There is, however, a narrow fissure running parallel to the wall, only a few meters wide in places and about 20 meters deep, fed by a spring whose source is a melting glacier a few kilometers upstream. That means two things: (1) the spring water is filtered through several kilometers of volcanic rock and is thus spectacularly pure and clear (I mean, like distilled water); and (2) the water is seriously ^%$**ing cold, i.e. just a couple of degrees above freezing.

All of which is the lead-in to our snorkeling trip through said fissure, a remarkable experience. We were clad in enormously cumbersome, airtight drysuits. These are highly constricting and basically constrain you to floating on the surface like a straitjacketed Michelin Man. But they do you keep you dry and reasonably warm: the only part of your body that is exposed is your lips, since you need to bite on the snorkel to breathe. So here I am in the channel:

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The water has a vertical visibility of its full depth (~20 m) and a horizontal visibility of about 6-8 times that. You read that right: you can see about 150 meters horizontally through the water. It is like swimming through very viscous blue-green air, quite the unearthly sensation.

There is almost no fish life in the channel, but there is quite a lot of exotic multicolored strands and blobs of algae coating many of the rocks. In some places the channel looks like someone went crazy with cans of Silly String.

There is a place where the channel is narrow enough to touch both sides at once, and of course the tour operators exploit this by taking photos of everyone doing so. They advertise this quite incorrectly as touching both continents at once; our enthusiastic and voluble guide Kate explained all this to us and swore us to utter secrecy. So don’t tell anyone!

Kate herself is worth a mention. A Canadian semi-expat, she spends summers as a tour guide in Iceland. Tall, athletic, and enthusiastic, she is thus the archetype of the 20-something outdoor adventure guide. And she’s got the piece of paper to prove it: her college degree is in (wait for it) “Adventure Tourism”. That is definitely the diploma that you want to have.

After de-drysuiting and downing some hot chocolate, we returned to Reykjavik, ate diner, and went out for a final nighttime view of the Harpa. We’re about to leave for our next destination: the town of Borganes.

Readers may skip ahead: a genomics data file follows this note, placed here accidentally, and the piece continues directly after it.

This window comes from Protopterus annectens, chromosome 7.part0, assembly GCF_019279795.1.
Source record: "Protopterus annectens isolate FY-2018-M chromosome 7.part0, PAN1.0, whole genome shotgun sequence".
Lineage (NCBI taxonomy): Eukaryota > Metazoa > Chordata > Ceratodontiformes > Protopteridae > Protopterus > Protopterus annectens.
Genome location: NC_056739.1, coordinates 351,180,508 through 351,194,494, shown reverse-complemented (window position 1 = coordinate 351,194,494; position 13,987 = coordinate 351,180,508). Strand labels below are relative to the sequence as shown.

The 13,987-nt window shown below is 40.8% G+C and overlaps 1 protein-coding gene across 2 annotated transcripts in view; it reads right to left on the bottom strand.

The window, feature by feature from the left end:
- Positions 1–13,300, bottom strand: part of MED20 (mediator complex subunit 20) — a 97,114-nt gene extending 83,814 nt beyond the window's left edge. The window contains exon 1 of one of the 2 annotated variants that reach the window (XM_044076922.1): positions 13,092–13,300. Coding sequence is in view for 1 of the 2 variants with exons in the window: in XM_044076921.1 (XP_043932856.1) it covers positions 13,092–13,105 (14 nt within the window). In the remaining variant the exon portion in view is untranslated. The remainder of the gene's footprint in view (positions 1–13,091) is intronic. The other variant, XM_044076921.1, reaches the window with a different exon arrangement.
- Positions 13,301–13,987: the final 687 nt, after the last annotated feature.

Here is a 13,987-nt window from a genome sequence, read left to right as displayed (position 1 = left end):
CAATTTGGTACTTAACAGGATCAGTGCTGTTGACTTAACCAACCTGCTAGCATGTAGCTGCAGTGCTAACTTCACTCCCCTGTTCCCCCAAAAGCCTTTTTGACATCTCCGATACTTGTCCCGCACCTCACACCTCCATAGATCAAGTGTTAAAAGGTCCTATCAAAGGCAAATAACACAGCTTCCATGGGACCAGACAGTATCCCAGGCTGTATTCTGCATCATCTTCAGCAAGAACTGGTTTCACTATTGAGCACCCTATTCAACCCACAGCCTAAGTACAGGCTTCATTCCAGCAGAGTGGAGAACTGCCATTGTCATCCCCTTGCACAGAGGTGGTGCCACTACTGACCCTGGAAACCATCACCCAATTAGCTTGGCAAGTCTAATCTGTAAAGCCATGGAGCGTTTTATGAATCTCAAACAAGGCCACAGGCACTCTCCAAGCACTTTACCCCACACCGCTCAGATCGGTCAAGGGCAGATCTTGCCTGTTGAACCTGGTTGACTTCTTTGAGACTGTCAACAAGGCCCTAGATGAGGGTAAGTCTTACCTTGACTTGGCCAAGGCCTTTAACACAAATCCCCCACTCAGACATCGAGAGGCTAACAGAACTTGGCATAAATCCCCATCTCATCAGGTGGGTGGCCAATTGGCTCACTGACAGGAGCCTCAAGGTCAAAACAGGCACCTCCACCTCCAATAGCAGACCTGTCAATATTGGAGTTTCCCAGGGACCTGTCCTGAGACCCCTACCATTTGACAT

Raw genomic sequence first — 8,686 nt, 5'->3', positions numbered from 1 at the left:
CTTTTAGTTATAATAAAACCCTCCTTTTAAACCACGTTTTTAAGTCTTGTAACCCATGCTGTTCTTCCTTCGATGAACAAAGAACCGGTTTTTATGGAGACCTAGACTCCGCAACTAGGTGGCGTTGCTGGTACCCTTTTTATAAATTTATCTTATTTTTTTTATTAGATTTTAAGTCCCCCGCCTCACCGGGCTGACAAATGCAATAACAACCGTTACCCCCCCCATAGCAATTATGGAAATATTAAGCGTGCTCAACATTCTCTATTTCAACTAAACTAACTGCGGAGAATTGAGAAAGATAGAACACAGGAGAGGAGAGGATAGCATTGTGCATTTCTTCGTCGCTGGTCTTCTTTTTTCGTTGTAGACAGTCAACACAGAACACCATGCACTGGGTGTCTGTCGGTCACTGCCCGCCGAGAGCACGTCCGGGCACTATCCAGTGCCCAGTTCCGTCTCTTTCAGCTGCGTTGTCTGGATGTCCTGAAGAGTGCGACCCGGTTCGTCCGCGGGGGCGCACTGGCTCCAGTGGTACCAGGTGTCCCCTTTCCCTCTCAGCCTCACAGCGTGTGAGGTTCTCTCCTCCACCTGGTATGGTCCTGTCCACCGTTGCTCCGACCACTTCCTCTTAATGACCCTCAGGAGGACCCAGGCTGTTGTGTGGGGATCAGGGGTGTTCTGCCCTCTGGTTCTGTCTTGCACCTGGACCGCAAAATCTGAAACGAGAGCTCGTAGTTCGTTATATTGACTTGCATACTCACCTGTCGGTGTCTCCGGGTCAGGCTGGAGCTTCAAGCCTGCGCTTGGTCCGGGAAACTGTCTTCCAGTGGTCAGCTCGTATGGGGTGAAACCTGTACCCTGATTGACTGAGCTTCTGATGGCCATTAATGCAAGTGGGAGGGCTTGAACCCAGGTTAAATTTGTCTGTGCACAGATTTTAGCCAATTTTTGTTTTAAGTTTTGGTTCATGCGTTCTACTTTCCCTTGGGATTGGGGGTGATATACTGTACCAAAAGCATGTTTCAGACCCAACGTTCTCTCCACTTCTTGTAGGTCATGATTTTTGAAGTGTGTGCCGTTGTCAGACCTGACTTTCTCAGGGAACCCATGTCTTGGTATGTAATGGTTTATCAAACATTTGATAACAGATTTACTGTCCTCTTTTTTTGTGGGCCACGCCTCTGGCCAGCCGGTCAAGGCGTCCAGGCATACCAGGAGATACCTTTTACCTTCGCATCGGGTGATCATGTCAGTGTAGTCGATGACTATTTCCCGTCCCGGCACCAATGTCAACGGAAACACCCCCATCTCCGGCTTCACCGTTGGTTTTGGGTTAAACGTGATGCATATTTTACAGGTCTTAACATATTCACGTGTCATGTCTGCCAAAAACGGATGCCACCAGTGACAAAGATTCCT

Iceland Reykjavik 2018-134

 

 

 

 

Categories: Europe, Iceland | Tags: , , , , , , , , , , , , , , , , , | Leave a comment

The Salton Sea: Only the Weird Survive

We were somewhere around Barstow on the edge of the desert when the drugs began to take hold. I remember saying something like “I feel a bit lightheaded; maybe you should drive. …” And suddenly there was a terrible roar all around us and the sky was full of what looked like huge bats, all swooping and screeching and diving around the car, which was going about 100 miles an hour with the top down to Las Vegas. And a voice was screaming: “Holy Jesus! What are these goddamn animals?”
                                                             — Hunter S. Thompson, “Fear and Loathing in Las Vegas”

Driving through the Sonoran Desert in California and Arizona is more than a little hallucinatory on its own, even without a pharmaceutical assist. The Chocolate Mountains gaze invitingly across the Salton Sea, but the landscape between you and them is anything but. It’s a sere, unwelcoming rockscape, a coarse desert of scrub brush and stunted palms, not as homicidally hostile as Death Valley or the Sahara but rather more like an unwelcoming failed xerogarden. And despite the distant mountains, the land through which we drive is as flat as the surface of the alkaline water itself, so unvarying that even on a cool day the air shimmers, mirage-like, above the road surface ahead.

Salton Sea 2018-117-Edit